At this junc­ture it is quite ger­mane to pose the ques­tion, what is Pa­role? Sec­tion two of the Pa­role Act pro­vides the an­swer. It states: “Pa­role means the au­thor­ity granted to re­lease a pris­oner un­der the Act from prison in which he is serv­ing a sen­tence and un­der su­per­vi­sion of a pa­role of­fi­cer be per­mit­ted to spend the re­main­der of that sen­tence out of prison.”

Fall­ing un­der the rubric of this Act are two ad­min­is­tra­tive struc­tures: the Pa­role Board and the Pa­role Com­mit­tee. The pri­mary func­tion of the “Board is to re­ceive and con­sider ap­pli­cants for pa­role and to grant or re­ject such ap­pli­ca­tions.” The func­tion of the Com­mit­tee is to make rec­om­men­da­tions to the Board for con­sid­er­a­tion as a re­sult of any in­ves­ti­ga­tion car­ried out by it. As re­gards the is­sue of el­i­gi­bil­ity “ev­ery pris­oner serv­ing a sen­tence more than twelve months shall be el­i­gi­ble for pa­role af­ter hav­ing served a pe­riod of one third of such sen­tence or twelve months which­ever is the greater.” How­ever, it is to be noted (Sec­tion 6) that a pris­oner who has been sen­tenced to im­pris­on­ment for life or in re­spect of whom a sen­tence of death has been com­muted for life shall be el­i­gi­ble for pa­role af­ter hav­ing served a pe­riod of not less than fif­teen years.

What is im­por­tant to note is that the en­tire (or al­most) prison pop­u­la­tion is el­i­gi­ble for pa­role once cer­tain cri­te­ria have been met af­ter their case has been in­ves­ti­gated by the Mercy Com­mit­tee. We are of the opin­ion and be­lief that one third (1/3) of the prison pop­u­la­tion can be placed on pa­role at any one time. Once in­mates re­alise that pa­role is an as­pect of prison life there will be greater con­form­ity to the rules, the reg­u­la­tions, the aims and ob­jec­tives of this clois­tered en­vi­ron­ment. Re­ha­bil­i­ta­tion will be real and ubiq­ui­tous; and prison life in some mean­ing­ful mea­sure will be more ful­fill­ing, less frus­trat­ing and not to men­tion safer.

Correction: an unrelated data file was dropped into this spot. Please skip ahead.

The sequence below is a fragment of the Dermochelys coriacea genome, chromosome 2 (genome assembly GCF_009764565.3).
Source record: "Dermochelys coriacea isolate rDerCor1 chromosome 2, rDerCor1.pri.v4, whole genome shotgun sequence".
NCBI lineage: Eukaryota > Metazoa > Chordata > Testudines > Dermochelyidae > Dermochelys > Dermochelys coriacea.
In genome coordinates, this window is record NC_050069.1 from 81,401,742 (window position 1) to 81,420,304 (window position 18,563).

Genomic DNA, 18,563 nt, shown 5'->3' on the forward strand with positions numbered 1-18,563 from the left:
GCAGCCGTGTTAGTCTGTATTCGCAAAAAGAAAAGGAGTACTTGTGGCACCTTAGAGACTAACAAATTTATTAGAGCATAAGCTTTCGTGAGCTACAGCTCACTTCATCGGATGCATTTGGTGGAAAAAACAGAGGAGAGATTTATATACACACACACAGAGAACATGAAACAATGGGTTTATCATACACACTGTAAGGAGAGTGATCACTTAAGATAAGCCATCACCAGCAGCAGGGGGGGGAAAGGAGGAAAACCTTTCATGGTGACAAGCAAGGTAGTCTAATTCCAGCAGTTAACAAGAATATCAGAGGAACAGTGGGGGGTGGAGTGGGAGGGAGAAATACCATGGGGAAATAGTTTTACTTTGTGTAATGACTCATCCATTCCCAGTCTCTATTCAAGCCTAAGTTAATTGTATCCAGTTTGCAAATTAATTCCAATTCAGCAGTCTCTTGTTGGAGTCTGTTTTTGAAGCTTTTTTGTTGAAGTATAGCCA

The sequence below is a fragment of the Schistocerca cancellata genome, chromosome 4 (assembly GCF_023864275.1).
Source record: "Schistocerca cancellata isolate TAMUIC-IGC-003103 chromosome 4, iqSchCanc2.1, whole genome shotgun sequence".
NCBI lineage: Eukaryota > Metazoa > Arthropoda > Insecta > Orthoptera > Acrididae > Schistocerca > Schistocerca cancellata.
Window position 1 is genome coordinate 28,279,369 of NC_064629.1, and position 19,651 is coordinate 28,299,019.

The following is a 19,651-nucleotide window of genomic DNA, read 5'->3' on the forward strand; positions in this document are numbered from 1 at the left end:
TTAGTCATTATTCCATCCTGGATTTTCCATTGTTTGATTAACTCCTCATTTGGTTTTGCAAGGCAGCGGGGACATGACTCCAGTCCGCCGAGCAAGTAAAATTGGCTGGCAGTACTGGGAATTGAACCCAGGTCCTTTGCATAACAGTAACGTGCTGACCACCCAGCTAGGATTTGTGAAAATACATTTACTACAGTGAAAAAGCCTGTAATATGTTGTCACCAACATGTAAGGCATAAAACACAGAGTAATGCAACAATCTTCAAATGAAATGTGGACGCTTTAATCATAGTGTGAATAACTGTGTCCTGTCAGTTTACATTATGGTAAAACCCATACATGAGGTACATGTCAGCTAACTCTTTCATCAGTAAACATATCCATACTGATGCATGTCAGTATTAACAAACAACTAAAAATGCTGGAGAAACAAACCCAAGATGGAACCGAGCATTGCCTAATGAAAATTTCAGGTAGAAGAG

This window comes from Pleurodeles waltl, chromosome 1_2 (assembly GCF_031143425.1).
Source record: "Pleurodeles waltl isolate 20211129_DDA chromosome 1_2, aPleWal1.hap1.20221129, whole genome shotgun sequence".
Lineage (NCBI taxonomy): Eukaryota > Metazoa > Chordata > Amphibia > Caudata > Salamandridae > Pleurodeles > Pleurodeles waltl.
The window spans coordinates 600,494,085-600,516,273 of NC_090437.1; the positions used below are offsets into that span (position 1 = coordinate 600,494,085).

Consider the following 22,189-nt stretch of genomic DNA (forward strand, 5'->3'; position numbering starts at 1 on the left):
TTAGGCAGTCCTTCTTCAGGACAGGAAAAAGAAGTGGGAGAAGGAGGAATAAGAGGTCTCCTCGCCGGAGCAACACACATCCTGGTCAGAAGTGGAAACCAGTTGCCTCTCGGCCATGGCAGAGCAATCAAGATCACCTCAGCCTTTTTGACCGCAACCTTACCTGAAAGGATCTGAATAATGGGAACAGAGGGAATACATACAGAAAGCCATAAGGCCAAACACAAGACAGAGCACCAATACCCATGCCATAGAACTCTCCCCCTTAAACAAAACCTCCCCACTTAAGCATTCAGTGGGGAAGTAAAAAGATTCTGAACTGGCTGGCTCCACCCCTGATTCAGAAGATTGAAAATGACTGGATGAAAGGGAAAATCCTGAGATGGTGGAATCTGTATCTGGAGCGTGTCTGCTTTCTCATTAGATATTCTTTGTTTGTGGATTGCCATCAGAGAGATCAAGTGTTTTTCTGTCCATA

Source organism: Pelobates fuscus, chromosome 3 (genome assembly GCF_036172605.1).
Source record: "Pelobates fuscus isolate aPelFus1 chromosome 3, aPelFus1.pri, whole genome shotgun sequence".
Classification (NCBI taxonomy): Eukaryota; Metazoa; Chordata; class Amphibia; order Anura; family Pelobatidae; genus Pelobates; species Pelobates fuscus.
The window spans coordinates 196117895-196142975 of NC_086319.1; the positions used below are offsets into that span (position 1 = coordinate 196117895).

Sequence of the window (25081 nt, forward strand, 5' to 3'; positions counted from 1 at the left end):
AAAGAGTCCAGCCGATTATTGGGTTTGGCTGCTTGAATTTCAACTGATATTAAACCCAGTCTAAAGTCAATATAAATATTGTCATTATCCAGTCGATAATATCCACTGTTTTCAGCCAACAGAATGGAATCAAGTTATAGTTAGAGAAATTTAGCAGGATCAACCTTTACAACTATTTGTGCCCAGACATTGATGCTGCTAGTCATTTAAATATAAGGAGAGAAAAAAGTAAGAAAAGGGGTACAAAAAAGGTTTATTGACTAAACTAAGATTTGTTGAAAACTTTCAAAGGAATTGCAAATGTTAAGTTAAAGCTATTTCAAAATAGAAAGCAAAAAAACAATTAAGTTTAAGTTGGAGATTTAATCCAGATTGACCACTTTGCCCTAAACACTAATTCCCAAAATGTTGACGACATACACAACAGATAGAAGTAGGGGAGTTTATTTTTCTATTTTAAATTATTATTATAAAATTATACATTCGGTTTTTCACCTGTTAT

Pa­role does not stop at the exit por­tal of the prison. It con­tin­ues into the com­mu­nity and en­gages the min­istries of gov­ern­ment, civil so­ci­ety and the so­ci­ety gen­er­ally. Cer­tain struc­tures need to be put into place to ef­fec­tu­ate the salu­bri­ous ob­jec­tive of pa­role, and link­ages must be es­tab­lished to fa­cil­i­tate the life and liv­ing of the paroled in­mate in his or com­mu­nity. First there must ba a cadre of pa­role of­fi­cers to su­per­vise the in­mate while he is on pa­role. One or two half-way houses must be es­tab­lished to pro­vide tem­po­rary hous­ing for the in­mate who on be­ing paroled has no read­ily avail­able place of abode. From the Pa­role Of­fice link­ages must be estsab­lished with the com­mer­cial houses so that job op­por­tu­ni­ties can be made avail­able to the parolee. Gen­er­ally, the so­ci­ety needs to be ed­u­cated as to the rai­son d’etre and ra­tio­nale for a pa­role pro­gram. Each sec­tor of the so­ci­ety has its role to play in pre­vent­ing the parolee from be­com­ing a re­cidi­vist statis­tic. As we see it, the Pa­role Act No.12/1977 needs to be re­vised and op­er­a­tionalised. At the Sec­ond Read­ing in the House of As­sem­bly it was de­bated and on its mer­its (we hope), lies its func­tional jus­ti­fi­ca­tion and the need for its ex­is­tence.

One third of 500, 166, is a sig­nif­i­cant amount and num­ber. Therein lies a so­lu­tion to the over­crowd­ing at Borde­lais; a so­lu­tion that em­braces the re­ha­bil­i­ta­tion thrust of this in­sti­tu­tion. With­out a func­tion­ing Pa­role Act in an en­vi­ron­ment pe­cu­liar to its so­ci­etal ex­i­gen­cies, the in­ci­dence of crime will never mean­ing­fully be re­duced. Its omis­sion in our day to day re­ha­bil­i­ta­tion ex­er­tions since 1977 has been egre­gious and de­serv­ing of our con­dem­na­tion, oblo­quy and ex­pos­tu­la­tion.

And so as we con­clude our crim­i­no­log­i­cal ru­mi­na­tions it must pel­lu­cidly be pos­tu­lated that the triad of na­tional se­cu­rity con­sists of the po­lice, the prisons and the so­ci­ety. There will al­ways be crim­i­nal ac­tiv­ity; and though the pri­mary way to re­duce crime is to fo­cus on the po­lice, a fully op­er­a­tional pa­role pro­gram will go a long way in mak­ing Borde­lais a more vi­able, func­tional and ef­fec­tive in­sti­tu­tion.